The first time I ever saw the Star of Bethlehem was actually in a town called Bethlehem. It sure makes the name easy to remember.
The most important thing any foraging can do is learn poisonous plants in their region. Why? There are fewer poisonous plants so they are easier to remember and it will help you stay safe much better than if you only know a few dozen edible species.
It’s important to be cautious of poisonous plants, but to not let that stand in your way of foraging. The key is learn as much as you can to build your knowledge and confidence, then proceed from there. Err on the side of caution, so if one university study shows some toxins in a certain plant, avoid it. There are enough edible species that there’s no reason to play around with safety.
Star of Bethlehem (Ornithogalum umbellatum) is a common wildflower in the United Stated that can be confused with with some onion species. Luckily, it isn’t hard to tell the difference even for a beginner foraging. The trick is knowing this plant exists as well as many of flower species that may be confused with onion.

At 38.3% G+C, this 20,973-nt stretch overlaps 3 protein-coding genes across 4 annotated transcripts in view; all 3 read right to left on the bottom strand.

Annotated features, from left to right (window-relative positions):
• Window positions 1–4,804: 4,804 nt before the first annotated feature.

Flower: white, 6 petals, 6 yellow-tipped stamens. About 1 inch in diameter.
Leaves: Green, curved, but not com2pletely round.
Roots: One large, white, round bulb plus lots of tiny rootlets.
Habitat: Fields and woods with at least partial sun.
The number one trick to avoiding accidentally harvesting this poisonous plant and thinking it’s onion is smell. All members of the Allium family (wild onions and garlic) will have a strong onion or garlic smell. This does not.
The root is quite poisonous especially. It contains cardiac glycosides, which are similar to the prescription drug digoxin. Sometimes this plant is used for congestive heart failure, but according to WebMD, it is unsafe to use as medicine. It can cause an irregular heartbeat.
Just remember, when foraging for wild onion, wild garlic, or ramps, always check for the smell of each and every plant you harvest and remember the smell may stay on your hands.